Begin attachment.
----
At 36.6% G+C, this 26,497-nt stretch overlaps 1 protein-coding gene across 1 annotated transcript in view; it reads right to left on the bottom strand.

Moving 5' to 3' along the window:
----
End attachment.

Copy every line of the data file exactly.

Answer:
At 36.6% G+C, this 26,497-nt stretch overlaps 1 protein-coding gene across 1 annotated transcript in view; it reads right to left on the bottom strand.

Moving 5' to 3' along the window: